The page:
Sports executives and players have sometimes defended themselves or patiently absorbed hours of fury. They have occasionally apologized or pleaded for help. They have shifted blame or used celebrity and childhood memory as a charm offensive. In other instances, they have lied or obfuscated or simply said little at all.
PGA Tour leaders, who are expected to appear before a Senate subcommittee on Tuesday to discuss their circuit’s surprise alliance with Saudi Arabia’s sovereign wealth fund, have a menu of time- and pressure-tested options for facing a sports-curious Congress. The tactics they turn to will likely do much to influence whether Tuesday’s proceeding is a blip that leads to a day’s worth of headlines or a debacle that triggers far greater scrutiny.
“The PGA would be smart to understand that they’re not calling them in to play patty-cake,” said J.C. Watts, who played quarterback at Oklahoma before representing a district in the state in Congress and, from 1999 to 2003, serving as a member of the Republican leadership in the House.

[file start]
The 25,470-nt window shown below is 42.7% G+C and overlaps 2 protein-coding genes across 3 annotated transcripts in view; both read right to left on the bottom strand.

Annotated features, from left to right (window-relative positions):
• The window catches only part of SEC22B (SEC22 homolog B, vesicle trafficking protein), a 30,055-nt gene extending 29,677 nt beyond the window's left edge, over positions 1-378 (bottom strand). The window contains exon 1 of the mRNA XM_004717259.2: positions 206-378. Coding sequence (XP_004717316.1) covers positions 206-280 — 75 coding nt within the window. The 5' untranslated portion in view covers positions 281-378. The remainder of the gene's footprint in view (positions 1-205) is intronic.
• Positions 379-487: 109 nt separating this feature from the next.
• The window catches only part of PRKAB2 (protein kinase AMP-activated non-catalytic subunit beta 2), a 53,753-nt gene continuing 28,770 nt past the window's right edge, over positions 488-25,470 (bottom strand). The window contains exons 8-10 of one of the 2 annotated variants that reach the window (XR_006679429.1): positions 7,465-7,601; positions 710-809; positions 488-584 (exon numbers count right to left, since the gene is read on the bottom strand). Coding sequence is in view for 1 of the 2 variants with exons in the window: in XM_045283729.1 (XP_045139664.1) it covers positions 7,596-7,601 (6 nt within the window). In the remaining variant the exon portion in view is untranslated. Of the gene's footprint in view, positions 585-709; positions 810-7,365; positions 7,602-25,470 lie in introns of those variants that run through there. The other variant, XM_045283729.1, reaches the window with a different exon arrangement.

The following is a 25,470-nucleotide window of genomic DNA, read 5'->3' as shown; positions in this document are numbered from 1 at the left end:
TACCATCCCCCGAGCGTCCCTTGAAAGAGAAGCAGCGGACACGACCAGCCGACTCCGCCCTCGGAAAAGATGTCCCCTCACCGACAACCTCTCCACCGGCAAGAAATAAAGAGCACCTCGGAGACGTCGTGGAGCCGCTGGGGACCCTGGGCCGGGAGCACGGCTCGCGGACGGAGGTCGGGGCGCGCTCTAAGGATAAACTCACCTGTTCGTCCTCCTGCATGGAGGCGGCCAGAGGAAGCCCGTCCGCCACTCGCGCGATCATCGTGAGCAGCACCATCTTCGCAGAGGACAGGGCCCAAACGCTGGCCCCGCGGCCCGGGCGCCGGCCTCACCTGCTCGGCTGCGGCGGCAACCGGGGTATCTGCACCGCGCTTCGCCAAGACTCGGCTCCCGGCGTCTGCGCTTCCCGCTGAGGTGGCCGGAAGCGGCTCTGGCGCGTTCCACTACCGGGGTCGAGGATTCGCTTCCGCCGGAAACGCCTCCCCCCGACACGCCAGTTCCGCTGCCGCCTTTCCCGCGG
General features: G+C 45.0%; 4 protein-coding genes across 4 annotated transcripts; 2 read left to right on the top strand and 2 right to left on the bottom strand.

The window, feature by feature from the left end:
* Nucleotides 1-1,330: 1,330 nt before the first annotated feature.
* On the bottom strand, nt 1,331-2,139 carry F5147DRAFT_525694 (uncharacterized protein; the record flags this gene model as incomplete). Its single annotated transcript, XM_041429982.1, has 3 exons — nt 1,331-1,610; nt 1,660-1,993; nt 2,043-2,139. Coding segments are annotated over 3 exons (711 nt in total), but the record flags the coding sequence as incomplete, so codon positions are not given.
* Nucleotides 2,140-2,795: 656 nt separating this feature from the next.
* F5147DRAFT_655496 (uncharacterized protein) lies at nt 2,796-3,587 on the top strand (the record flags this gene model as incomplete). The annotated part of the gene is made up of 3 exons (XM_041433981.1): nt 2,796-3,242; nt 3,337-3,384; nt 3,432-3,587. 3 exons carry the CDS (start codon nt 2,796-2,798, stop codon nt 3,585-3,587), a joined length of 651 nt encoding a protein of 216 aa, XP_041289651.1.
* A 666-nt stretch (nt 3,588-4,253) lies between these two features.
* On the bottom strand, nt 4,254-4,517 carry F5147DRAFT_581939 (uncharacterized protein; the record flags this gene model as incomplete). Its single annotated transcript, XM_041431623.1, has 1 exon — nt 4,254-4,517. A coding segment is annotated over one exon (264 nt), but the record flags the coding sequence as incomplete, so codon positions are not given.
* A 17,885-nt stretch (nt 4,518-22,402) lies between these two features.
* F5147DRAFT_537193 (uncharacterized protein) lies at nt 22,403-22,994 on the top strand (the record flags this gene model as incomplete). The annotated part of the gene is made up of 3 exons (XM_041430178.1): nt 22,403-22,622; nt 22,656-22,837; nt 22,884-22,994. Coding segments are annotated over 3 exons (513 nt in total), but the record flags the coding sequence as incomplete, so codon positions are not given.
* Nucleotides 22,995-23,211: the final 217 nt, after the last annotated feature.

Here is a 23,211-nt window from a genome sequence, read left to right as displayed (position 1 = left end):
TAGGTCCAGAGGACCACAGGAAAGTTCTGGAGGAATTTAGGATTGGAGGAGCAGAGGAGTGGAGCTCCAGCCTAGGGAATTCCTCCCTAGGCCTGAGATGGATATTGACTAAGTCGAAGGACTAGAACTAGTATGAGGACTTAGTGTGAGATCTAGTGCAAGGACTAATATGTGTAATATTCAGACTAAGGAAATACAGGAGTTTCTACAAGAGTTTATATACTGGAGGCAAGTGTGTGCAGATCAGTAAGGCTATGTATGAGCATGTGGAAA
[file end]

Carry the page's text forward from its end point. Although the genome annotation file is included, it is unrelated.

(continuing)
“The constituents back home, they understand sports and they understand 9/11,” Watts added, referring to longstanding accusations that Saudi government operatives played a role in the 2001 attacks. “This is sports with a much deeper twist than your typical hearing.”
That Congress, which has a long history of quizzing, hectoring and looming when it comes to sports, would step into golf’s fray felt like a certainty after the tour and the Saudi wealth fund announced a framework agreement on June 6. So far, that activity has taken the form of two Senate inquiries, a House bill to revoke the tour’s tax-exempt status, demands for the Justice Department and the Treasury Department to consider intervening and Tuesday’s hearing at the Senate’s Permanent Subcommittee on Investigations.